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PAH trial to combat domestic and family violence

11 May 2018

This Domestic and Family Violence (DFV) Prevention Month, Princess Alexandra Hospital (PAH) and seven other Queensland Hospitals are working together to tackle the growing issue.

Domestic and Family Violence Training Coordinator and Principal Investigator Catherine Walsh said DFV was the number one cause of hospitalisations in Australian girls and women aged 15 to 54 years, but often victims weren’t identified.

“On average more than two patients are identified in PAH’s Emergency Department every day, but we know that this figure underestimates the true number of patients affected,” she said.   

“We’ll be looking at current reporting practices of Emergency Department staff across different hospitals, including the rates of reporting and also any potential barriers that are stopping it from happening.

“The hope is that this research will then be used to help develop new Emergency Department DFV screening practices in Australia.”

Ms Walsh said staff education would be a big part of tackling the issue.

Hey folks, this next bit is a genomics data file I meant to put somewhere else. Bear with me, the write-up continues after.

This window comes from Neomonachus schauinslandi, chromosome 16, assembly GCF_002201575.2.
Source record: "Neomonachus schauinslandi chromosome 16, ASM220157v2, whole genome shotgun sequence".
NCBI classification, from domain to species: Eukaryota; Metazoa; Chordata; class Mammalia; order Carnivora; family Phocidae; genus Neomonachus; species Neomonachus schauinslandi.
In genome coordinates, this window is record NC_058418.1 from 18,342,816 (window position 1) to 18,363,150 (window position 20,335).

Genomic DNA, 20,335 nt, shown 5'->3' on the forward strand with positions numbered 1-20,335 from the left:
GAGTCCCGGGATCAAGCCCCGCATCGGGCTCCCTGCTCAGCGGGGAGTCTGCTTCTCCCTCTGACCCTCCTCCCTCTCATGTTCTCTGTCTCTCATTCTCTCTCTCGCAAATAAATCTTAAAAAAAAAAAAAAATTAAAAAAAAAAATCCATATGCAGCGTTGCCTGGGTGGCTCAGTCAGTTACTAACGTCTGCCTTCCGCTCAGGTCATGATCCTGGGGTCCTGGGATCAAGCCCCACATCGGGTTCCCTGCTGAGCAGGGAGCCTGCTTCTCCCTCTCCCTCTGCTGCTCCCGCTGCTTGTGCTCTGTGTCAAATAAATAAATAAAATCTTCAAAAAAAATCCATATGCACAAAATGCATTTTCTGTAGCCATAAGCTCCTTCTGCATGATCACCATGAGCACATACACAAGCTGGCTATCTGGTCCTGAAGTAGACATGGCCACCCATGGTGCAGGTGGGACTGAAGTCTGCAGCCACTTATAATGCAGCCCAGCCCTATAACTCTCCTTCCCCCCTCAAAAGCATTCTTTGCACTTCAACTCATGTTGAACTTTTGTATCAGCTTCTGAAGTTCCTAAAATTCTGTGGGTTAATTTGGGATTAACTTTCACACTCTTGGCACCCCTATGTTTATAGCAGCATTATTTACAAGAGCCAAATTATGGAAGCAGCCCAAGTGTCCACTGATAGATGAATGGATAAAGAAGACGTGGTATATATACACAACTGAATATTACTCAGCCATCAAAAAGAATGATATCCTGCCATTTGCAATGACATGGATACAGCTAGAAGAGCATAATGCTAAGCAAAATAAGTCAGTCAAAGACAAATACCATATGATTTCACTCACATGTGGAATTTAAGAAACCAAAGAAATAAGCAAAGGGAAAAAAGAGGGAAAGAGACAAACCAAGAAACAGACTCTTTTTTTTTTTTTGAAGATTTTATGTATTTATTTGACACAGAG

“Currently, DFV screening practices are not used for all patients even though we know that DFV can happen to anyone,” she said.  

 “This trial will be important in understanding how we can better tailor our screening system and support healthcare staff with the training they need to have a safe and supportive conversation in a busy ED environment.”

The trial, which will continue until late in the year, is one part of PAH’s commitment to addressing DFV.

In early 2017, PAH employed a DFV Training Coordinator to train staff on how to recognise signs of DFV and when they should refer patients to the Social Work Department.

Since August 2017, female patients experiencing DFV have had access to free, on-site, family law, domestic violence and child protection legal advice.

For more information about Domestic and Family Violence (DFV) Prevention Month, visit:

Last updated 17 May 2018
Last reviewed 11 May 2018

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